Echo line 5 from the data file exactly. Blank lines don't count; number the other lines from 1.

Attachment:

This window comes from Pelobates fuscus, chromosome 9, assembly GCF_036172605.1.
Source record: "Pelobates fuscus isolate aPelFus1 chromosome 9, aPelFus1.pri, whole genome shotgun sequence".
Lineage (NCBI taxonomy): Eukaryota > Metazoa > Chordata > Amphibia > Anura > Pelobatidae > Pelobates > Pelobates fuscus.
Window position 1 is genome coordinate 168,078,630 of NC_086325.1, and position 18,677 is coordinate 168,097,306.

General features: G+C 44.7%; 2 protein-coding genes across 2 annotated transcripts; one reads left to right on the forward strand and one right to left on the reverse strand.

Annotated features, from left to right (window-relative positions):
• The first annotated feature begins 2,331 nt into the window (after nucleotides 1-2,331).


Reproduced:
General features: G+C 44.7%; 2 protein-coding genes across 2 annotated transcripts; one reads left to right on the forward strand and one right to left on the reverse strand.